This oatmeal recipe is not your ordinary recipe. It has the consistency of porridge.
It is raining, humid and the day is just dreary. I am in need of some comfort food that will make me feel whole again. Lately, I have been trying my best at exercising every day and following doctors’ orders. Today I think I deserve a morning break. I woke with the rain knocking on my bedroom windows and the smell of wet leaves and wet grass. This translated to me as a lazy and comfy day. Hey! What about some good old and tasteful Haitian Oatmeal?
Why this is my preferred recipe
I called this dish Haitian Oatmeal because this is the recipe I grew up with. This recipe may also be similar to many other versions from the Caribbean Islands. This is not your ordinary oats with water, salt, butter and sometimes sugar. No dear! It is comfort food so delicious that it will leave you coming back for more.
Writing this post reminds me of my late mother. I am not kidding when I tell you that my mom, may she rest in peace, would make oatmeal or “avoine” (as we call it in Haiti – not the Creole translation) 2 -3 times a week. But I am not done! My aunt (mom’s sister) goes a bit overboard with oatmeal. She will have it for breakfast and sometimes even for lunch 4 – 5 times a week.
I know we have several family members who suffer from high blood pressure and high cholesterol, but let’s face it! Oatmeal 1 – 2 times a week is acceptable to me because I like to eat various types of food weekly. But more than that will make me want to run away from home. LOL.
A few benefits to know about
I know doctors and many medical associations have said that oatmeal is packed with serious nutrition and maybe I should rethink my oatmeal weekly intake or should we all do? I think we should just for the sake of being healthy.
According to a Decision Analyst survey, in the U.S., Americans consider oatmeal to be the fourth healthiest food from a list of 70 foods and beverages. Despite this, Dr. Matthew Brennecke, a board-certified naturopathic doctor practicing at the Rocky Mountain Wellness Clinic in Fort Collins, Colo., has observed oats are still not popular in the American diet. “Oatmeal is a pretty underutilized food and has, unfortunately, become less and less popular in the American diet, yet it maintains a very cheap price tag loaded with benefits,” he told Medical Daily in an email.
That is a surprising statement and maybe my recipe should be made available to anyone who thinks oatmeal is not tasty and should not be part of their diet.
If I have not convinced you yet, then here are 6 reasons why you should consider adding oatmeal in your diet:
- Boosts energy
- Protects Skin
- Supports Weight Loss
- Prevents Diabetes
- Boosts Heart Health
- Reduces Colon Cancer
Not quite convinced, read more at Benefits Of Oatmeal: Why You Should Add The Power Food To Your High-Fiber Diet.
A great bowl of oatmeal starts with plain rolled oats or steel-cut oats, cooked in water or milk or a combination of both, with spices such as cinnamon, ginger, and nutmeg for a delicious a comfort breakfast meal.
I cannot forget my lemon rind that gives it a kick of citrus and star anise, which I seldom use because the cinnamon gives it the flavor I need. Oh!!! What about some good vanilla extract? Now, what would you do without my Haitian Oatmeal today with this gloomy and rainy weather?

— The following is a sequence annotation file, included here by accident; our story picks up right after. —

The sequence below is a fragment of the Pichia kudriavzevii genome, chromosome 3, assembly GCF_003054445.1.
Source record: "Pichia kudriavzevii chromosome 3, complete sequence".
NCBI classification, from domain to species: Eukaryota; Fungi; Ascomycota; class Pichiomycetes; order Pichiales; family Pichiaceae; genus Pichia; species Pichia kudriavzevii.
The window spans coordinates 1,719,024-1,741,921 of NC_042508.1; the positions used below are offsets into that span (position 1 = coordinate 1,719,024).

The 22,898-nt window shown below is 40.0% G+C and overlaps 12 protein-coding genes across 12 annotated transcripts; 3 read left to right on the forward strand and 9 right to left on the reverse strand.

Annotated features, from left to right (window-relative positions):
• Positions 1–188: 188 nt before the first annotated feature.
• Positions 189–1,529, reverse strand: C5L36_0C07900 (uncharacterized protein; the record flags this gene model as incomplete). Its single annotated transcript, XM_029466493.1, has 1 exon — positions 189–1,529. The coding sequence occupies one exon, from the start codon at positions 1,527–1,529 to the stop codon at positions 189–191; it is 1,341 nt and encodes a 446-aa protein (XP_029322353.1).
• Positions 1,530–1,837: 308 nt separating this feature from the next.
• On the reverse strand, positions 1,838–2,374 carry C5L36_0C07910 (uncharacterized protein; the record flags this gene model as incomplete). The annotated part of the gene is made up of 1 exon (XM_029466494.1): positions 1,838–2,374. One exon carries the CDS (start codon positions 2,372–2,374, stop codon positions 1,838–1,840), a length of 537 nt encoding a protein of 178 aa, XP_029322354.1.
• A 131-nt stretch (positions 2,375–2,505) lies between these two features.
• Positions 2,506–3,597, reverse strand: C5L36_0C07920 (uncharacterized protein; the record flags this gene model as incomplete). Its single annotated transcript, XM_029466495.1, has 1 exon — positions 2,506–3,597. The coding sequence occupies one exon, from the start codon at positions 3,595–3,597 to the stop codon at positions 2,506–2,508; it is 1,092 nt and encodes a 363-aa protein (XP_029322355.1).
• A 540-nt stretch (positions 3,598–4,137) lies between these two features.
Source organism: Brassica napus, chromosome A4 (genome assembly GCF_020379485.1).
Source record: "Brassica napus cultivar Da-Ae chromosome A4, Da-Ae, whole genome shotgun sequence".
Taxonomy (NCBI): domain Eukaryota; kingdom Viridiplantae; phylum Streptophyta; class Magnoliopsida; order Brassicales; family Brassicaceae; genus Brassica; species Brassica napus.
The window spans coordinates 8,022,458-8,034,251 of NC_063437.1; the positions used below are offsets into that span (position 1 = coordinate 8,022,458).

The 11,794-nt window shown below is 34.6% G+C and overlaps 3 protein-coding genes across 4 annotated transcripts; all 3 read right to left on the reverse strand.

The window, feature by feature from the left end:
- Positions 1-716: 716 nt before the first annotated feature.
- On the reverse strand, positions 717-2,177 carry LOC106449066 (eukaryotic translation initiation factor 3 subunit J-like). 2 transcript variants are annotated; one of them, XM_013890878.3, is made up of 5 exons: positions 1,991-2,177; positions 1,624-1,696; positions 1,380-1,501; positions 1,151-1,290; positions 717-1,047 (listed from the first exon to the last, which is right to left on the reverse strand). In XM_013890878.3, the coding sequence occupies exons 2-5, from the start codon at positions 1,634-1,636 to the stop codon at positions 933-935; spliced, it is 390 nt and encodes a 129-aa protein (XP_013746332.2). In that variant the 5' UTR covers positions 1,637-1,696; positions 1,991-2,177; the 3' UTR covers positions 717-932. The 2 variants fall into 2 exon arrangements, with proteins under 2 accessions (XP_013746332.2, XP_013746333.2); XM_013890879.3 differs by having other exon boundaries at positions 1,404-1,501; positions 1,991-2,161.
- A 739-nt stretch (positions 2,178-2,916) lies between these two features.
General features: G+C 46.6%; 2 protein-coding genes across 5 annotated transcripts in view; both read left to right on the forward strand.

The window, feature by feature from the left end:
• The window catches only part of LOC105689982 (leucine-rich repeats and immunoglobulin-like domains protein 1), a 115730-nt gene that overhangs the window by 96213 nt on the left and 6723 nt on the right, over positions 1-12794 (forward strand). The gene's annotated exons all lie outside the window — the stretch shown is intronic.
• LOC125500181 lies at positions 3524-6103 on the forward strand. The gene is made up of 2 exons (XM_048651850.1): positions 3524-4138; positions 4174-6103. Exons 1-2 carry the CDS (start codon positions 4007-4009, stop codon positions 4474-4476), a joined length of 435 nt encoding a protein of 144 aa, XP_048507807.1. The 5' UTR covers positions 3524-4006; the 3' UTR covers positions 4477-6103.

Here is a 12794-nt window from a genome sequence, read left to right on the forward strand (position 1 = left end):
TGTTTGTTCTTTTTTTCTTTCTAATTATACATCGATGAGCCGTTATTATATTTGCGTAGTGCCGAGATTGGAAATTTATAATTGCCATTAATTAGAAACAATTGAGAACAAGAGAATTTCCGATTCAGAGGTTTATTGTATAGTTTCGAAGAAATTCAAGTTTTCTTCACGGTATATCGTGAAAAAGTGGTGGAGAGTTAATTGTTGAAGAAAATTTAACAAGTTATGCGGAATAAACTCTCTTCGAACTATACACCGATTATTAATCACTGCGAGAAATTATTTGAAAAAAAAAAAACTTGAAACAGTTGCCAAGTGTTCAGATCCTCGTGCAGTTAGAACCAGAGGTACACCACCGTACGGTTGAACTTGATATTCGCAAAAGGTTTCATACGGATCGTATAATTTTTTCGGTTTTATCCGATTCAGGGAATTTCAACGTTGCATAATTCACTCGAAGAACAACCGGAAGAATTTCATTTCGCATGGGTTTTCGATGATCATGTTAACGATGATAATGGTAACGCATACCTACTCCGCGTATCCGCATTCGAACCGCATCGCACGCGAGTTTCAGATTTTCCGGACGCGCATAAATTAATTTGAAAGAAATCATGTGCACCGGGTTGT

Come ‘on, go ahead, make this delicious comfort meal and just lay down on your couch with your favorite book or watch your favorite television show.
- Rolled oats (also called regular or old-fashioned oats): Oat groats that have been steamed and rolled into flakes that are thicker (and thus take longer to cook) than instant oats
- Oat groats (“whole” oats) are the most intact form, only the outermost inedible hull is removed. Steel-cut oats (also known as Irish or pinheadoats) are simply oat groats that have been cut into two or three pieces with steel blades, slightly decreasing their cooking time.
- The power food is rich in vitamins, minerals, and lipids, which possess endless benefits for our health
- Add ground Flaxseed for a healthier breakfast.
- 1 cup of quick or rolled Oats
- 2 cup of water and 1 – 12 oz. can evaporated milk or 2 – 3 cups whole milk or your preferred milk
- 1 large cinnamon stick
- 1/8 teaspoon ground nutmeg
- fresh ginger about 1 inch in length
- ½ teaspoon vanilla extract
- 1 lemon rind about 1 inch
- Pinch of salt
- Sugar to taste
- 1 anise star
- 1/2 teaspoon of Vanilla optional
- 2 cups of water
- 1 pinch of salt
- 1/8 cup of sugar or to taste
- Soak the oats in 1 cup of water or 1 cup of milk (not evaporated milk) for at least 30 minutes. In a large saucepan, add remaining (1 cup) water and bring to a boil. If you are using milk only than add the milk to the saucepan and bring to a boil over medium heat. Add the cinnamon sticks, peeled ginger, anise star if using, and lemon rind and let boil for at lean 3 – 4 minutes.
- Add oats and stir. Add evaporated milk if using or add whole milk or your preferred milk. Bring mixture to a boil, then lower heat, add pinch of salt, vanilla extract and ground nutmeg. Stir to incorporate and let cook for about 2 – 3 minutes while stirring to avoid the oats from sticking to the bottom of the saucepan.
- Once the oats have cooked, and the mixture is almost similar to porridge texture, add sugar to taste and continue to boil the mixture until the sugar has disolves for about 3 – 4 minutes and stirring occasionally.
- Remove cinnamon stick, lemon rind and ginger slice before serving hot.
It is best to use real oats like Quaker Oats my preferred brand, but you may choose your preferred brand.
The use of oatmeal packets is not recommended.
Remember, if using milk, use milk to soak the oats and milk to finish cooking.
Use whole milk, lactaid milk, 1% or 2% milk.
Add ground flaxseed for a healthier breakfast.
Nutrition info is automatically generated and provided as a courtesy and as an estimate only.